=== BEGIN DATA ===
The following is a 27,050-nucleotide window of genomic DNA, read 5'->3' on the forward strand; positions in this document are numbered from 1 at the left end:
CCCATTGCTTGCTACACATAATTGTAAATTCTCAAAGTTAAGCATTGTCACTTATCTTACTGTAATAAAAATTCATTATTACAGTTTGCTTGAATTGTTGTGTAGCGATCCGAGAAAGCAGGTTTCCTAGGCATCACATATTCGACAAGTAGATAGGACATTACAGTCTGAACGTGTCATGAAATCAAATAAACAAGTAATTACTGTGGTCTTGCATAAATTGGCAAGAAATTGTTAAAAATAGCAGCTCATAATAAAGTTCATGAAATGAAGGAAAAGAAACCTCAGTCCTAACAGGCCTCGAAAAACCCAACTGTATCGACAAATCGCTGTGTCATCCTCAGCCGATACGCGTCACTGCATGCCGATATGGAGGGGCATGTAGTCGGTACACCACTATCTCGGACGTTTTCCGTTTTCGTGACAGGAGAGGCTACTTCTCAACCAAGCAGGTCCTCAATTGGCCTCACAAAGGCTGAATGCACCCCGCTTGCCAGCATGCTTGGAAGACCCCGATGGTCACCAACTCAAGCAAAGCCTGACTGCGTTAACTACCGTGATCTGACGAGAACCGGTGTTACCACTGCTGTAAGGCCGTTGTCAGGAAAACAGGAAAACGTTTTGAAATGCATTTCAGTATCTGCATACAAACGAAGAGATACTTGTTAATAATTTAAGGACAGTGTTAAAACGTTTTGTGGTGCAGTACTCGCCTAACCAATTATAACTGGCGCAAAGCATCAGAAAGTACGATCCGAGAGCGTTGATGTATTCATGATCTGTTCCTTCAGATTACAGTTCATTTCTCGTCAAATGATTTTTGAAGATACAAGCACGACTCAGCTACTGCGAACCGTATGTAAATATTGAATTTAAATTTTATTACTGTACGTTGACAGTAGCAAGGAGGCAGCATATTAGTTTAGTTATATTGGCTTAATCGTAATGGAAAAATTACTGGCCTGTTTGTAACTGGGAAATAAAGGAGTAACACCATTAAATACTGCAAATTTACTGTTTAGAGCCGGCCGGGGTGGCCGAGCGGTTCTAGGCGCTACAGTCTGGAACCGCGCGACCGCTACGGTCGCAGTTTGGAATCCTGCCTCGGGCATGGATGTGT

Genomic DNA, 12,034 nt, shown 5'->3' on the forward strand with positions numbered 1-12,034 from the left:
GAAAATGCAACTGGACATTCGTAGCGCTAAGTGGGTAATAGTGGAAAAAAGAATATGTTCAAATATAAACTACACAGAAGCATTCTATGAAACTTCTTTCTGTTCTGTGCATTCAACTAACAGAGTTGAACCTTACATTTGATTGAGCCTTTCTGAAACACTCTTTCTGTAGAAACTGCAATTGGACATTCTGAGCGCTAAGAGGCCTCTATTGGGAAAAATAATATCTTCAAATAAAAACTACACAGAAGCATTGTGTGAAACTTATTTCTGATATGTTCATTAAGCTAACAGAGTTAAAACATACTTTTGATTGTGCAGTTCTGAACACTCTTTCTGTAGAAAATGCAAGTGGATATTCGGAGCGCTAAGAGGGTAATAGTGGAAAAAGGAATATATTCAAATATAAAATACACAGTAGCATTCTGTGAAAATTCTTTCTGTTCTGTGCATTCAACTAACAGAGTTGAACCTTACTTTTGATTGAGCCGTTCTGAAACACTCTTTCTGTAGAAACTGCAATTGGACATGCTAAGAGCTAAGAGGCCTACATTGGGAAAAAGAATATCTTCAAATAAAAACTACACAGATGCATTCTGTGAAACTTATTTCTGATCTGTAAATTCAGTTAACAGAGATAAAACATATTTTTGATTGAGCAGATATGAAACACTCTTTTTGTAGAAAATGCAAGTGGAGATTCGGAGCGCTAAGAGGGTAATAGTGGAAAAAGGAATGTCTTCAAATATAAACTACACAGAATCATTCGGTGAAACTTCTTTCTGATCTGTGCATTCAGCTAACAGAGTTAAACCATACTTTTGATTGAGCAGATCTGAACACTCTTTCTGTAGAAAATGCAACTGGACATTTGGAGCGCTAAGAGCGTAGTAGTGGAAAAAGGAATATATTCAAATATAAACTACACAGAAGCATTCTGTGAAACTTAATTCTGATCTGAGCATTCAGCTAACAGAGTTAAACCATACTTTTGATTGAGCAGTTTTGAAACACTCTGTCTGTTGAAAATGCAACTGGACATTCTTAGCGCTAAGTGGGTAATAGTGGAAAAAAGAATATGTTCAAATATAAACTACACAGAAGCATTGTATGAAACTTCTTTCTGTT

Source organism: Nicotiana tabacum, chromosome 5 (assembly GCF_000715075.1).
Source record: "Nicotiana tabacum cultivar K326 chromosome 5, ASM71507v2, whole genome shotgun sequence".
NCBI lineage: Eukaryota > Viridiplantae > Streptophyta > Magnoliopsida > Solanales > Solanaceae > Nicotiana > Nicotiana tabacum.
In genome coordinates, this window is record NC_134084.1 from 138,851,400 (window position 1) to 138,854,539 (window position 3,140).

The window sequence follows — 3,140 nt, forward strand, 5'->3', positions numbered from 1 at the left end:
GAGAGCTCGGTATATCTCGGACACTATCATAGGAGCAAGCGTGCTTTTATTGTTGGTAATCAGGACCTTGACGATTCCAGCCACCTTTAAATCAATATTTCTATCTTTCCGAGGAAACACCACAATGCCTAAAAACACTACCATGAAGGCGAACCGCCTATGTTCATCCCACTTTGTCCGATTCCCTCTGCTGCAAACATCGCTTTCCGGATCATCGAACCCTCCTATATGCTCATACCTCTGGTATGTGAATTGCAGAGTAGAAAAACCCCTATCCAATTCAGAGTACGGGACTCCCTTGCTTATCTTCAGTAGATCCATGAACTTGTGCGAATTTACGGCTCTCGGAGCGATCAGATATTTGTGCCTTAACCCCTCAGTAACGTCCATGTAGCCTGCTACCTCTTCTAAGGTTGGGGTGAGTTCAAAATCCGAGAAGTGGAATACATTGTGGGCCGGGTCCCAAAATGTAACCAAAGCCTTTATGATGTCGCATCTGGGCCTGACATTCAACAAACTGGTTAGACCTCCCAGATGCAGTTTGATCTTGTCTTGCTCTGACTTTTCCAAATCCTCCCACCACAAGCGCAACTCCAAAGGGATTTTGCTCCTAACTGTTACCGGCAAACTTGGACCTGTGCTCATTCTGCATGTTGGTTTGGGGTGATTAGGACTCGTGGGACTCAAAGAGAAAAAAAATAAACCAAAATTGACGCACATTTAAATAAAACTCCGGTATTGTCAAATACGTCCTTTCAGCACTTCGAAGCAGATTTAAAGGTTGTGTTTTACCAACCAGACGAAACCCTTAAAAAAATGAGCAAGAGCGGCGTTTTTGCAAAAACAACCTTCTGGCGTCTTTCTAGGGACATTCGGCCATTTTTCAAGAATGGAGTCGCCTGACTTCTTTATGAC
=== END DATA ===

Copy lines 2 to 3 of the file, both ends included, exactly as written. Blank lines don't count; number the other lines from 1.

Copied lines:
CCCATTGCTTGCTACACATAATTGTAAATTCTCAAAGTTAAGCATTGTCACTTATCTTACTGTAATAAAAATTCATTATTACAGTTTGCTTGAATTGTTGTGTAGCGATCCGAGAAAGCAGGTTTCCTAGGCATCACATATTCGACAAGTAGATAGGACATTACAGTCTGAACGTGTCATGAAATCAAATAAACAAGTAATTACTGTGGTCTTGCATAAATTGGCAAGAAATTGTTAAAAATAGCAGCTCATAATAAAGTTCATGAAATGAAGGAAAAGAAACCTCAGTCCTAACAGGCCTCGAAAAACCCAACTGTATCGACAAATCGCTGTGTCATCCTCAGCCGATACGCGTCACTGCATGCCGATATGGAGGGGCATGTAGTCGGTACACCACTATCTCGGACGTTTTCCGTTTTCGTGACAGGAGAGGCTACTTCTCAACCAAGCAGGTCCTCAATTGGCCTCACAAAGGCTGAATGCACCCCGCTTGCCAGCATGCTTGGAAGACCCCGATGGTCACCAACTCAAGCAAAGCCTGACTGCGTTAACTACCGTGATCTGACGAGAACCGGTGTTACCACTGCTGTAAGGCCGTTGTCAGGAAAACAGGAAAACGTTTTGAAATGCATTTCAGTATCTGCATACAAACGAAGAGATACTTGTTAATAATTTAAGGACAGTGTTAAAACGTTTTGTGGTGCAGTACTCGCCTAACCAATTATAACTGGCGCAAAGCATCAGAAAGTACGATCCGAGAGCGTTGATGTATTCATGATCTGTTCCTTCAGATTACAGTTCATTTCTCGTCAAATGATTTTTGAAGATACAAGCACGACTCAGCTACTGCGAACCGTATGTAAATATTGAATTTAAATTTTATTACTGTACGTTGACAGTAGCAAGGAGGCAGCATATTAGTTTAGTTATATTGGCTTAATCGTAATGGAAAAATTACTGGCCTGTTTGTAACTGGGAAATAAAGGAGTAACACCATTAAATACTGCAAATTTACTGTTTAGAGCCGGCCGGGGTGGCCGAGCGGTTCTAGGCGCTACAGTCTGGAACCGCGCGACCGCTACGGTCGCAGTTTGGAATCCTGCCTCGGGCATGGATGTGT

Genomic DNA, 12,034 nt, shown 5'->3' on the forward strand with positions numbered 1-12,034 from the left: